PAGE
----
Given that most companies are developing and deploying mobile apps not for fun, but to help their business grow, there is significant risk in overlooking these factors. In the mobile arms race, app performance is the new deciding factor in determining which companies profit and which lose customers. By addressing these five factors from the very first stages of mobile application development, you will place your company at an advantage over the competition. Not only will addressing them provide tangible benefits like saving time and money on fixing issues, it will also keep your company's reputation, public image, and customer loyalty in tact, important non-tangibles in a Twitter-driven world. So, plan for performance early, test for it often, and you will have a much greater chance of being victorious in the new mobile arms race.

More Stories By Mark Tomlinson

Mark Tomlinson is the Senior Director, Application Performance Engineering at Shunra Software (www.shunra.com), a Philadelphia-based company that helps firms worldwide ensure application performance and end user experience. He has 20 years of experience of real-world scenario testing of very large and complex systems. He is regarded as an expert and leader in software testing automation with specific emphasis on performance.

Microservices Articles
When building large, cloud-based applications that operate at a high scale, it’s important to maintain a high availability and resilience to failures. In order to do that, you must be tolerant of failures, even in light of failures in other areas of your application. “Fly two mistakes high” is an old adage in the radio control airplane hobby. It means, fly high enough so that if you make a mistake, you can continue flying with room to still make mistakes. In his session at 18th Cloud Expo, Lee A...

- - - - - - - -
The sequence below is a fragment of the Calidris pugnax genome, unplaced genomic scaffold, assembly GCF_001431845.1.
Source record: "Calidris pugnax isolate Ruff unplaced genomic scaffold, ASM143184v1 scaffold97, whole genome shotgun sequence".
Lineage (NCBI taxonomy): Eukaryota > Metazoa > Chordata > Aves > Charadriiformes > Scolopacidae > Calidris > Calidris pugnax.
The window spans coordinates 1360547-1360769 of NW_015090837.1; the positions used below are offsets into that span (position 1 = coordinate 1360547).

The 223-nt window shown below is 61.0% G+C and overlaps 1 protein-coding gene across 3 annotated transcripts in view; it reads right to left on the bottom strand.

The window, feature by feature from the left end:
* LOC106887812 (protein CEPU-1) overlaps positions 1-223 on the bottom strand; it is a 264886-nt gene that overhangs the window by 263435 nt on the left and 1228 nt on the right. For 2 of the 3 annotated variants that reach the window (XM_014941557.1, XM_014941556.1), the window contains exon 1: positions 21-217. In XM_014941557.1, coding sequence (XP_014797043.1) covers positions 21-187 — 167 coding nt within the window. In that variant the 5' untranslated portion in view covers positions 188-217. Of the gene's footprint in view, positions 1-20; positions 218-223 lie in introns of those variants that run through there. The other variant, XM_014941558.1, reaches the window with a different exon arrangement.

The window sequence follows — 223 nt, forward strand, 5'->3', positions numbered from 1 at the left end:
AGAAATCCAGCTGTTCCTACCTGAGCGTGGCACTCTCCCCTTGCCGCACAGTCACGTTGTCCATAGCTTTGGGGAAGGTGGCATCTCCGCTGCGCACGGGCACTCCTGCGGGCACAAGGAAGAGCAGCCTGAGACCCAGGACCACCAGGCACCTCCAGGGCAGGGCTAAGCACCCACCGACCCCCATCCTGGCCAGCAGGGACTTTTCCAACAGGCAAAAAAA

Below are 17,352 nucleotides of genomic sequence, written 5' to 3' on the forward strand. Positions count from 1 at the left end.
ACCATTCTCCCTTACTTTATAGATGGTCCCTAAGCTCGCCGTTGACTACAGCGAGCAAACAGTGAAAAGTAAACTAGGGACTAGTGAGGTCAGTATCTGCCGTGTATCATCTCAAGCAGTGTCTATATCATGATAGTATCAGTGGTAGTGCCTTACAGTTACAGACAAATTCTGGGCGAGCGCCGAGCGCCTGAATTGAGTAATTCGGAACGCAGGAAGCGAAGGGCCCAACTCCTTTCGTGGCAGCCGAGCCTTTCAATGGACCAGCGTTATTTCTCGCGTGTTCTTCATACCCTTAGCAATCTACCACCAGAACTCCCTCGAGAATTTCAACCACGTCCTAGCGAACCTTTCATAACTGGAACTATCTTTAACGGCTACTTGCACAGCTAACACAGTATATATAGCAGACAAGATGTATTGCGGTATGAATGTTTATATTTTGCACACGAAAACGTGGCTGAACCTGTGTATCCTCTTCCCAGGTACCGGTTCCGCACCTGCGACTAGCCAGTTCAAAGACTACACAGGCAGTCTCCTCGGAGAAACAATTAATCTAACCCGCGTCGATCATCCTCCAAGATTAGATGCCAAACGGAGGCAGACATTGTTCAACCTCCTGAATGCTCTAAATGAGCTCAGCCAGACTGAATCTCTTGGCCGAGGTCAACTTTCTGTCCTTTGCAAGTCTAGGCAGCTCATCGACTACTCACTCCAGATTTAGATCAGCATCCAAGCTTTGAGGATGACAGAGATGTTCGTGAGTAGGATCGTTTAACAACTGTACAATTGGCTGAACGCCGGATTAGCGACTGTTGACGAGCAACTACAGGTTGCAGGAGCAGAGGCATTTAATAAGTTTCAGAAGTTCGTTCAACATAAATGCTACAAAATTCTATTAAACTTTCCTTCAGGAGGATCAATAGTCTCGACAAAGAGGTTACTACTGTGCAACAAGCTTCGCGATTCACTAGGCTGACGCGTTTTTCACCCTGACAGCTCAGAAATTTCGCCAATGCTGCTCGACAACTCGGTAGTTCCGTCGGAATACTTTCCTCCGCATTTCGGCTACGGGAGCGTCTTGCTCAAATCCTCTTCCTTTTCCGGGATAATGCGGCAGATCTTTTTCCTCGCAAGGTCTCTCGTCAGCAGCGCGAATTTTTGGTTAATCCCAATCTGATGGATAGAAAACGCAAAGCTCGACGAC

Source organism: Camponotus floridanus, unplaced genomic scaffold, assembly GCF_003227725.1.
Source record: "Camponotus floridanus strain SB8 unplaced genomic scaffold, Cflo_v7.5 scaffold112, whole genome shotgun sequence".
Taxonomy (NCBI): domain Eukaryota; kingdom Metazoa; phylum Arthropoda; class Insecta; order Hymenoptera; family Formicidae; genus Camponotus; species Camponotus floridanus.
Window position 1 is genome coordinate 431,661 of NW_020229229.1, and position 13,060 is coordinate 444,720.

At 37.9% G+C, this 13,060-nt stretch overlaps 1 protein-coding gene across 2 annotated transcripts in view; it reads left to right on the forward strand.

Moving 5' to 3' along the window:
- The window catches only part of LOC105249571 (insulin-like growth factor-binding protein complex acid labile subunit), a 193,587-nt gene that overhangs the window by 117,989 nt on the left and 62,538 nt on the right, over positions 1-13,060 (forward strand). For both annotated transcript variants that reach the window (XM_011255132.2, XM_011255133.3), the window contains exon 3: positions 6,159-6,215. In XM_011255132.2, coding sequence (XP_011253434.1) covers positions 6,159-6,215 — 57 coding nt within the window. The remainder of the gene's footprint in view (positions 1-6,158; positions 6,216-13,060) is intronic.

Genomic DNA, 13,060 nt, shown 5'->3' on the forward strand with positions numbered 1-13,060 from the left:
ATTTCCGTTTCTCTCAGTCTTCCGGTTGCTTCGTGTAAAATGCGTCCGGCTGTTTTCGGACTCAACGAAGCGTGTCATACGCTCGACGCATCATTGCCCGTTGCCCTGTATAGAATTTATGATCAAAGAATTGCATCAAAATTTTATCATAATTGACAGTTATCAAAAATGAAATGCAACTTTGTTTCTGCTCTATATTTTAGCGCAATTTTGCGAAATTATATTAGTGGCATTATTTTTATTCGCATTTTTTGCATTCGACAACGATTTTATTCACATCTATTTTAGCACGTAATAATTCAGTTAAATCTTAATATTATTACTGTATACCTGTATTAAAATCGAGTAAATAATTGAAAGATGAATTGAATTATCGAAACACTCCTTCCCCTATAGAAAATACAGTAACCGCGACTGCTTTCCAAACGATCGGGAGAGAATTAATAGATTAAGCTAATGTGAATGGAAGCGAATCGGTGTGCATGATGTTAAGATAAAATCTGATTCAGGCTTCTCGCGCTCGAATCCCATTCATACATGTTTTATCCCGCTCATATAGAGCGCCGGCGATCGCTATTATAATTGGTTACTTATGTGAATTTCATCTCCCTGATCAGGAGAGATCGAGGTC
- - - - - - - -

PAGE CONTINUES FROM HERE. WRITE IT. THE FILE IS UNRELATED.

In his general session at 19th Cloud Expo, Manish Dixit, VP of Product and Engineering at Dice, discussed how Dice leverages data insights and tools to help both tech professionals and recruiters better understand how skills relate to each other and which skills are in high demand using interactive visualizations and salary indicator tools to maximize earning potential. Manish Dixit is VP of Product and Engineering at Dice. As the leader of the Product, Engineering and Data Sciences team at D...
Lori MacVittie is a subject matter expert on emerging technology responsible for outbound evangelism across F5's entire product suite. MacVittie has extensive development and technical architecture experience in both high-tech and enterprise organizations, in addition to network and systems administration expertise. Prior to joining F5, MacVittie was an award-winning technology editor at Network Computing Magazine where she evaluated and tested application-focused technologies including app secu...
Containers and Kubernetes allow for code portability across on-premise VMs, bare metal, or multiple cloud provider environments. Yet, despite this portability promise, developers may include configuration and application definitions that constrain or even eliminate application portability. In this session we'll describe best practices for "configuration as code" in a Kubernetes environment. We will demonstrate how a properly constructed containerized app can be deployed to both Amazon and Azure ...